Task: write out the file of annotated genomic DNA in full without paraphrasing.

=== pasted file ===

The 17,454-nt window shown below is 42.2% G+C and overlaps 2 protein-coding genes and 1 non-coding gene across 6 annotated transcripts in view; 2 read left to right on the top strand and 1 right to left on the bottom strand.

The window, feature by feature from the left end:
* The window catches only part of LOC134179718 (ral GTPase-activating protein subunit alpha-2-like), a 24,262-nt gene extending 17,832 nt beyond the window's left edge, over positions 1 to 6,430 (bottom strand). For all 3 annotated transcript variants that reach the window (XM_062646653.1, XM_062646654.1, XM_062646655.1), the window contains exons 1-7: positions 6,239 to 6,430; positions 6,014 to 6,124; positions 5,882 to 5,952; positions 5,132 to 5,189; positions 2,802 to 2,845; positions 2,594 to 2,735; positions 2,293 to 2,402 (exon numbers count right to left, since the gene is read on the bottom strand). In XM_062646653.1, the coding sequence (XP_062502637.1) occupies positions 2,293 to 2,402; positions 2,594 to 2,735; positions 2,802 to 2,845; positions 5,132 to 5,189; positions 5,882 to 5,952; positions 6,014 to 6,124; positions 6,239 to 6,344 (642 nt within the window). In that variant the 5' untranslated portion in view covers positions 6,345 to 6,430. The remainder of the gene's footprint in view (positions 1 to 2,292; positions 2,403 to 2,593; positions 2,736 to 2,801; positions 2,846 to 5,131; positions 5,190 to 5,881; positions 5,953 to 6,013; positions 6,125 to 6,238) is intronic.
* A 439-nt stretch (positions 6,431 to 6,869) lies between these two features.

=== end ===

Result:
The 17,454-nt window shown below is 42.2% G+C and overlaps 2 protein-coding genes and 1 non-coding gene across 6 annotated transcripts in view; 2 read left to right on the top strand and 1 right to left on the bottom strand.

The window, feature by feature from the left end:
* The window catches only part of LOC134179718 (ral GTPase-activating protein subunit alpha-2-like), a 24,262-nt gene extending 17,832 nt beyond the window's left edge, over positions 1 to 6,430 (bottom strand). For all 3 annotated transcript variants that reach the window (XM_062646653.1, XM_062646654.1, XM_062646655.1), the window contains exons 1-7: positions 6,239 to 6,430; positions 6,014 to 6,124; positions 5,882 to 5,952; positions 5,132 to 5,189; positions 2,802 to 2,845; positions 2,594 to 2,735; positions 2,293 to 2,402 (exon numbers count right to left, since the gene is read on the bottom strand). In XM_062646653.1, the coding sequence (XP_062502637.1) occupies positions 2,293 to 2,402; positions 2,594 to 2,735; positions 2,802 to 2,845; positions 5,132 to 5,189; positions 5,882 to 5,952; positions 6,014 to 6,124; positions 6,239 to 6,344 (642 nt within the window). In that variant the 5' untranslated portion in view covers positions 6,345 to 6,430. The remainder of the gene's footprint in view (positions 1 to 2,292; positions 2,403 to 2,593; positions 2,736 to 2,801; positions 2,846 to 5,131; positions 5,190 to 5,881; positions 5,953 to 6,013; positions 6,125 to 6,238) is intronic.
* A 439-nt stretch (positions 6,431 to 6,869) lies between these two features.